The Reef Alliance – Growing a Great Barrier Reef Project is making substantial inroads on delivering a reef-wide approach for working with landholders to improve on-farm practices and reduce agriculture’s impact on the Great Barrier Reef (GBR). The 3-year project covers five of the six GBR catchment regions. After one year, 705 farmers managing 695,820 ha had been engaged by reef extension officers who clocked up over 4,179 hours of one-on-one time.
The first year of the project focused on engagement, planning and establishing a foundation to build upon. But there has also been considerable work with farmers to advance on-farm practices beyond industry best management practice (BMP) for sediment, nutrient and pesticide run-off. To date, 347 cane farmers, 88 graziers and 93 horticulture, dairy and grain farmers have made on-farm practices changes resulting in improved water quality outcomes.
Where processes are concerned, a single database to manage practice change and extension information across reef catchments has been built and put in place. This ground-breaking development is key to being able to tell a ‘reef-wide story’. The Queensland Government is following this lead and developing a ‘catch all’ database, with input from QFF’s Reef Alliance project team. The project is also promoting consistent delivery across industry and reef regions to reduce transaction costs for on-farm practice changes.
Positive, less visible achievements have also been made. Collaboration is hard at the best of times. When you factor in the make-up of partners in the project – six agricultural industry bodies and six regional natural resource management (NRM) organisations – it is easy to imagine the broad range of views, wants and needs that have been encountered and overcome.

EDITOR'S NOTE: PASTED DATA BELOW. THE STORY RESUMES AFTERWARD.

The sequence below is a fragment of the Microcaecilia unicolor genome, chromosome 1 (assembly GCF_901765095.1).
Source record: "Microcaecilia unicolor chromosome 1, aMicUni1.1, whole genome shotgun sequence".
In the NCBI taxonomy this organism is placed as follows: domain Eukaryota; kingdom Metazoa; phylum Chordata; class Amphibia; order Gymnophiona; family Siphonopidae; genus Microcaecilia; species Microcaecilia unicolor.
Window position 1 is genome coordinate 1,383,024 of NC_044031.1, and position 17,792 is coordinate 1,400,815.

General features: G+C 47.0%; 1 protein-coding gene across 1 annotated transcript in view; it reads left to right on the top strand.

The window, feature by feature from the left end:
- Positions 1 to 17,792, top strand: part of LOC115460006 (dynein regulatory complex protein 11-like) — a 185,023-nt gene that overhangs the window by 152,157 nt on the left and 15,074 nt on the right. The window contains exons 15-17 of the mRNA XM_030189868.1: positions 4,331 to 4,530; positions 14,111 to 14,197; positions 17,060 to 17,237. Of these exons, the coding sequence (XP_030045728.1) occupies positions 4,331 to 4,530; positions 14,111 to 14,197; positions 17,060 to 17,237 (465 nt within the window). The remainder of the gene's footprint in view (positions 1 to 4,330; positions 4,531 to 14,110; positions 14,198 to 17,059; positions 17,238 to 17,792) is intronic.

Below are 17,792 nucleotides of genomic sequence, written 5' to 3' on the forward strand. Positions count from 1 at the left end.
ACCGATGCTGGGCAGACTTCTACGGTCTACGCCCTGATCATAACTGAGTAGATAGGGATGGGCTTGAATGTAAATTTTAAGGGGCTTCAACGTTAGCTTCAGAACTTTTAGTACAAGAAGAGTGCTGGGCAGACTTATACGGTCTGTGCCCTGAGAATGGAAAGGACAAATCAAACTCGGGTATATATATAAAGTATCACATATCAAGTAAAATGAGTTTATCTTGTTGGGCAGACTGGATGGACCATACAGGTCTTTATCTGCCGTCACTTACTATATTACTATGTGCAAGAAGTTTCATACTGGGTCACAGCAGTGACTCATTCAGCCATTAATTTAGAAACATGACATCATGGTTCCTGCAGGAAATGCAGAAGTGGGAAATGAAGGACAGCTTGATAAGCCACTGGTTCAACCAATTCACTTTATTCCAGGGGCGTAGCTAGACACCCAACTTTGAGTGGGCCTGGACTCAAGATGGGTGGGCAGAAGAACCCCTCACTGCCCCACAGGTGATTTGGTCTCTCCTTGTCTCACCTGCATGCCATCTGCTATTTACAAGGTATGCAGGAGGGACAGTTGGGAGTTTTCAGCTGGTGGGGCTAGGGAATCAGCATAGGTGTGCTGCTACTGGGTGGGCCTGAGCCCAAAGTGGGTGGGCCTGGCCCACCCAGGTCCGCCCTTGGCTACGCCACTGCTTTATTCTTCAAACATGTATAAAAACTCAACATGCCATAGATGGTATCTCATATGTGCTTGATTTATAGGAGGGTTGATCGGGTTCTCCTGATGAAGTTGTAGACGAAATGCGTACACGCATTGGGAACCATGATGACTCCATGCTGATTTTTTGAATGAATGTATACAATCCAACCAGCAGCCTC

The first-year success of the project is a direct result of Reef Alliance partners sharing information, resources and ideas to overcome the challenges and barriers that have been thrown up to deliver outcomes that benefit farmers and the reef. On the ground, the efforts of the project’s extension officers on the phone, on the road, in the paddock and around the kitchen table, have been pivotal in translating the partners’ vision into outcomes.
At the most fundamental level, farmers are key to the project’s success. They continue to provide environmental stewardship free of charge for the state and manage on-farm environmental risks. Our sector has been and continues to be built on the triple bottom line, and projects such as this help accelerate the uptake of on-farm technological changes to improve water quality while maintaining economic viability – a win for the environment and business. Farmers’ desire and commitment to continually improve management practices provide a degree of confidence that the project’s water quality outcomes will be achieved.
Now into the second year of the project, partners are heavily engaged in progressing on-farm implementation, which should see an acceleration in positive results. A full breakdown of the project’s first year results are available in the 2017 Impact Statement on the QFF website: https://www.qff.org.au/projects/reef-alliance/growing-great-barrier-reef/.
The project is funded by the Australian Government Reef Trust Program and facilitated by the Queensland Farmers’ Federation (QFF). Without committed farmers and the financial support of the Australian Government Reef Trust Program that recognises farmers as critical to providing solutions to help protect the reef, the positive outcomes achieved to date would not have been possible. – Stuart Armitage, QFF President